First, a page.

Regína sacratíssimi Rosárii, ora pro nobis!

Ave Maria!

Ascension Thursday--29 May AD 2014

Ascension of Our Lord Jesus Christ

Ordinary of the Mass
Mass Text - Latin
Mass Text - English

    I have often wondered what it must have been like for the Apostles when the reality of the Ascension sank into their minds.  Some of them, like Peter and Andrew, had been with Jesus since the beginning of His public life.  Matthew seems to be the last to join our Lord, but all of them spent a considerable period of time with Him.  Jesus always had the right thing to say to anyone who co fronted them—it is never Peter or John who puts the scribes or the Pharisees in their place, always Jesus.  True, Jesus had sent them out to preach in the places He intended to visit, and they appear to have been successful, even working some miracles on their own.  But, when they had reassembled, it was clearly Jesus that stood out as the leader.

    They had experienced the terrible events of Good Friday and His crucifixion, but true to form, Jesus came out on top, even in those circumstances, for already by the evening of the third day most of them had seen Him after His resurrection from the dead.  Absolutely nothing seemed to be able to stop Him!  The Scriptures recall that all of the Apostles saw Him in the next few days, and that He even appeared to some five hundred followers on one instance.[1]

    But now, a mere forty days after His resurrection, they seem to be on their own again.[2]  They had been told that they would work great miracles, and ordered to go out into the whole world to baptize those who were willing to believe.[3]   They had been promised that the Holy Ghost would soon come upon them, but quite possibly they didn't understand the significance of the Holy Ghost until He actually did visit them on Pentecost.

    One might have expected the Apostles flee in separate directions, or to return to Jerusalem in terror.  No such terror is recorded. But if we read three more verses in the Acts of the Apostles we may be able to learn the source of the strength that held them together.[4]

    We learn, first, that they returned to “an upper room.”  Quite likely this was the upper room of the Last Supper, which seems to have been the base of the Apostles’ operations during the past forty days.  Perhaps the most natural thing for them to do was to offer Holy Mass.  They had been given the power to take bread and wine, and to utter in Jesus' name His words of the Last Supper, “for this is my body ... For this is my blood ... Do this in memory of Me.”  What better way to recall His memory than to have Him truly present with them in the Holy Eucharist.  We learn in the very next chapter of The Acts that daily Mass became the normal practice within no more than a week or two.[5]  I think it was immediate!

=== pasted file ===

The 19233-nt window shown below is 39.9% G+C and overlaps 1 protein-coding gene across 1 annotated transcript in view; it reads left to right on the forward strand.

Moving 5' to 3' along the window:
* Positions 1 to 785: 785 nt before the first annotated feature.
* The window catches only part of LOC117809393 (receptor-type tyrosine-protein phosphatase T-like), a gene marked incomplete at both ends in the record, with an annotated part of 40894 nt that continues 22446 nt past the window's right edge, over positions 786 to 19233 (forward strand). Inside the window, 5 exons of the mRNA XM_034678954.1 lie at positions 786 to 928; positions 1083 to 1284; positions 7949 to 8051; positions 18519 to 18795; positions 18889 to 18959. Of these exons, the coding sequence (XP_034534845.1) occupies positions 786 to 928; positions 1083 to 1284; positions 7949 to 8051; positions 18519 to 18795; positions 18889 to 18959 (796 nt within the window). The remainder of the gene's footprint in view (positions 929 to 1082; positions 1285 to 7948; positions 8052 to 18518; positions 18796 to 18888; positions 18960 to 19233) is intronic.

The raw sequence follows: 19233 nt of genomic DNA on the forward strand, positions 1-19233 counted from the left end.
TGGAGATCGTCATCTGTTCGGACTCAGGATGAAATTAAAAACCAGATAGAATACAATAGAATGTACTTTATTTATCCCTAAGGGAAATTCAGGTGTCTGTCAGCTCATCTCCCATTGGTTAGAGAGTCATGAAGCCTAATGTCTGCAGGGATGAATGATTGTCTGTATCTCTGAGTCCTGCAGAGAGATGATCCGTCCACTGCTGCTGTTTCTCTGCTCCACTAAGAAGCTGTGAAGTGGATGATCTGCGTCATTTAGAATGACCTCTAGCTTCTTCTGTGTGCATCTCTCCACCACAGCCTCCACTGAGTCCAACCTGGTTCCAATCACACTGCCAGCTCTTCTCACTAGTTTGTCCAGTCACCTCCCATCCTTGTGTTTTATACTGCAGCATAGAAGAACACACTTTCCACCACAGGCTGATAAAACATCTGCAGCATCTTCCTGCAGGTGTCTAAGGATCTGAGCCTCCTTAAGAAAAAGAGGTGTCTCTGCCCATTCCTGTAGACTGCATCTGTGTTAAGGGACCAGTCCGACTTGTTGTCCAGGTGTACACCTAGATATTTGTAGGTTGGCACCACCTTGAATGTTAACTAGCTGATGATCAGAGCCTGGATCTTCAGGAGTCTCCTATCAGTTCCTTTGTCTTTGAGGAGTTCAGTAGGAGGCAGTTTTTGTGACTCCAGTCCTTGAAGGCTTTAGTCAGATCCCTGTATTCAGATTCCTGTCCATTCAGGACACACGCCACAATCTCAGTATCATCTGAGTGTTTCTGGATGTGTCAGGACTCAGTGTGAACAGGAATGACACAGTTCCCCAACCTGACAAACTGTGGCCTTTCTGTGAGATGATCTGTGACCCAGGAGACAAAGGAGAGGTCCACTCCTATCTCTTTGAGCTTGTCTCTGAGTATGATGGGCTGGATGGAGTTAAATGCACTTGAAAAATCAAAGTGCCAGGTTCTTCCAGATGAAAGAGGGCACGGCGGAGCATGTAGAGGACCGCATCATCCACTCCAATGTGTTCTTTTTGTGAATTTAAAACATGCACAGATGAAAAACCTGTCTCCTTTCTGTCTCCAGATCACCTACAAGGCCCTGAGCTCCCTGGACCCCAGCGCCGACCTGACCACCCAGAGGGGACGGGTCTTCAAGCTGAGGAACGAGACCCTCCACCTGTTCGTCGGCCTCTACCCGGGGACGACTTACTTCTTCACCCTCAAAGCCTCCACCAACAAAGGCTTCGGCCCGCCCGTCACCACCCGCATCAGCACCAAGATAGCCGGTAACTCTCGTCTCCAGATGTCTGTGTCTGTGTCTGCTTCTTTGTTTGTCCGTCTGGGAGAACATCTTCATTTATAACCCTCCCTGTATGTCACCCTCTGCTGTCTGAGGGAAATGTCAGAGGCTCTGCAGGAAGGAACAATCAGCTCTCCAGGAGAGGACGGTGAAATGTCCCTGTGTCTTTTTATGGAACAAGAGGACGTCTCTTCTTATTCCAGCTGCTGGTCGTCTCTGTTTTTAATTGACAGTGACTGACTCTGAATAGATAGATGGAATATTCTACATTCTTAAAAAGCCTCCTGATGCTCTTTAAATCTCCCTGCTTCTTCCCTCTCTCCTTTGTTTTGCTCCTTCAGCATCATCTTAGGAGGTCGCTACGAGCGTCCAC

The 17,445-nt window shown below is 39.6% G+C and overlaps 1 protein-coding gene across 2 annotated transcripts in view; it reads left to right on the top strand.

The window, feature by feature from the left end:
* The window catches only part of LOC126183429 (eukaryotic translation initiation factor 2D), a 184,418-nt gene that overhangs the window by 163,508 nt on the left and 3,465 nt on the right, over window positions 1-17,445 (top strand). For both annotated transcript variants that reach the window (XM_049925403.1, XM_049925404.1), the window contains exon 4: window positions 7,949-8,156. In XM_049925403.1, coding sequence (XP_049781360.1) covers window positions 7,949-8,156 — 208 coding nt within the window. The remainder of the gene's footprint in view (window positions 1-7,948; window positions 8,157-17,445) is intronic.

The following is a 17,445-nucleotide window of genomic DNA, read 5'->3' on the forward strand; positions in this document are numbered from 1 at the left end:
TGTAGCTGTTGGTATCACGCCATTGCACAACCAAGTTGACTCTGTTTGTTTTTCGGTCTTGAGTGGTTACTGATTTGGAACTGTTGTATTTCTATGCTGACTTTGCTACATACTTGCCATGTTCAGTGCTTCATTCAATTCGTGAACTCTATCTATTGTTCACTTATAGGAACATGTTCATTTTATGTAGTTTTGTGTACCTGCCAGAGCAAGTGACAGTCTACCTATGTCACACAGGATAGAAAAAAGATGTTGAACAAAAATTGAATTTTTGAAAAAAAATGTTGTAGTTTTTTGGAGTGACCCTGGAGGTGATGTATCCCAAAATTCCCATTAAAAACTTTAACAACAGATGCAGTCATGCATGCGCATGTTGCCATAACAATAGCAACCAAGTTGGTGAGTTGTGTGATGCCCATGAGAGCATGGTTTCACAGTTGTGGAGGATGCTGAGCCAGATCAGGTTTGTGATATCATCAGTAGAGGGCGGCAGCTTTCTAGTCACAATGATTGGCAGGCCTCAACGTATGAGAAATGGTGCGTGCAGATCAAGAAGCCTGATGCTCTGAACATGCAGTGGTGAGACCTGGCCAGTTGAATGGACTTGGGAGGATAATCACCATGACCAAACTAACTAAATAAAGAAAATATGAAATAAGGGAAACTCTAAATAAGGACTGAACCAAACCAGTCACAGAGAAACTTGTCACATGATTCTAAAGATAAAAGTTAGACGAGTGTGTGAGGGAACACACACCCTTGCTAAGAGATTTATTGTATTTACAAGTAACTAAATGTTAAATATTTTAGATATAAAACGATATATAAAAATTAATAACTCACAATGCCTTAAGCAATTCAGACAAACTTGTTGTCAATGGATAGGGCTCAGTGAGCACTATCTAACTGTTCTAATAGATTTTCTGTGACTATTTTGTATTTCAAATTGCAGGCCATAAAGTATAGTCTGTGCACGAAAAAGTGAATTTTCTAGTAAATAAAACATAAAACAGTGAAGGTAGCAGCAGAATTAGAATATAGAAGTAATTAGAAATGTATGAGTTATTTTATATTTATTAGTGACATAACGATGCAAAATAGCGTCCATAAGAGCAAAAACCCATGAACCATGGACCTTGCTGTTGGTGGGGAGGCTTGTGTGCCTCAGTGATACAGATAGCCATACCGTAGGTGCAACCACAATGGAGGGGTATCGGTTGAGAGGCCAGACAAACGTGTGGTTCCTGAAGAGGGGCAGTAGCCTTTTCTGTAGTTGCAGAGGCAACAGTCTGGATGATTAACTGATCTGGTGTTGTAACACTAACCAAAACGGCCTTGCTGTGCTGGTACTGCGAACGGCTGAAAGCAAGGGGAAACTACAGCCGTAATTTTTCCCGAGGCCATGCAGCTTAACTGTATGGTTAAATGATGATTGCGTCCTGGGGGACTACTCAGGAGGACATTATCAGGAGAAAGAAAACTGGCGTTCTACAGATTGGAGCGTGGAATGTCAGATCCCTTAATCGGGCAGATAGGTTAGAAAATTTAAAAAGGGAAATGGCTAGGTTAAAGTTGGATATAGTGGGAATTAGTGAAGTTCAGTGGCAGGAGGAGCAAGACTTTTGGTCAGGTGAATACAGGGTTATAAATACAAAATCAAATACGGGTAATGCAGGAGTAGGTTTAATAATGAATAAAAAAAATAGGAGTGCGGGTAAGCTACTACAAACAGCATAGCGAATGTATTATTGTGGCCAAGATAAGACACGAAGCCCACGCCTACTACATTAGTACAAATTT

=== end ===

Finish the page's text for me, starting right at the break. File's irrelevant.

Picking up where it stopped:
We also learn from those three additional verses that When the Apostles returned to the upper room “all these were persevering with one mind in prayer with the women, and Mary the mother of Jesus, and with his brethren.”[6]  Mary the Mother of Jesus was with them in prayer.  Think about that—there probably isn't a Catholic alive who has never enjoyed the tremendous consolation of being able to pray to our Blessed Mother.  “... never was it known that anyone who fled to thy protection ... was left unaided.”[7]  Imagine the grace and consolation that one would receive by praying “in one mind” with her—in the same room with her—by praying in the same room with her for over a week—the first novena to our Blessed Mother, with our Blessed Mother.

    Modernist theology would like us to believe that none of this is real!  To the modernist, the resurrection, the ascension, the Holy Ghost, the Real Presence, and the intercession of the Blessed Virgin are simply not historical truths--they are but pious inventions of the faithful in the years following the crucifixion.  To the modernist, miracles are impossible, and all of these things are miraculous, so none of them could be real.  It should seem curious to us that while the modernists always deny objective reality and insist on “dialogue,” they are universally agreed on the objective unreality of miracles![8]

    But we see that something did hold the Apostles together between the time of the ascension and Pentecost.  Jesus did give them the power to offer Holy Mass.  Jesus did give His Mother to be our Mother when He entrusted her to Saint John on the Cross.  It is the virtually universal experience of Catholics over the centuries that nothing brings grace and consolation better than Mary and the Mass.

    Today is Ascension Thursday, and we have the opportunity to make the same novena as the Apostles.  As often as you can, between now and Pentecost, plan to receive Holy Communion and to engage Mary, your Mother, in prayer.



[2]   Epistle:  Acts i: 1-11

[8]   “The Resurrection cannot be a[n] historical event in the same sense as [was] the Crucifixion ...”. Joseph Cardinal Ratzinger,  Principles of Catholic Theology; Building Stones for a Fundamental Theology, page 186.

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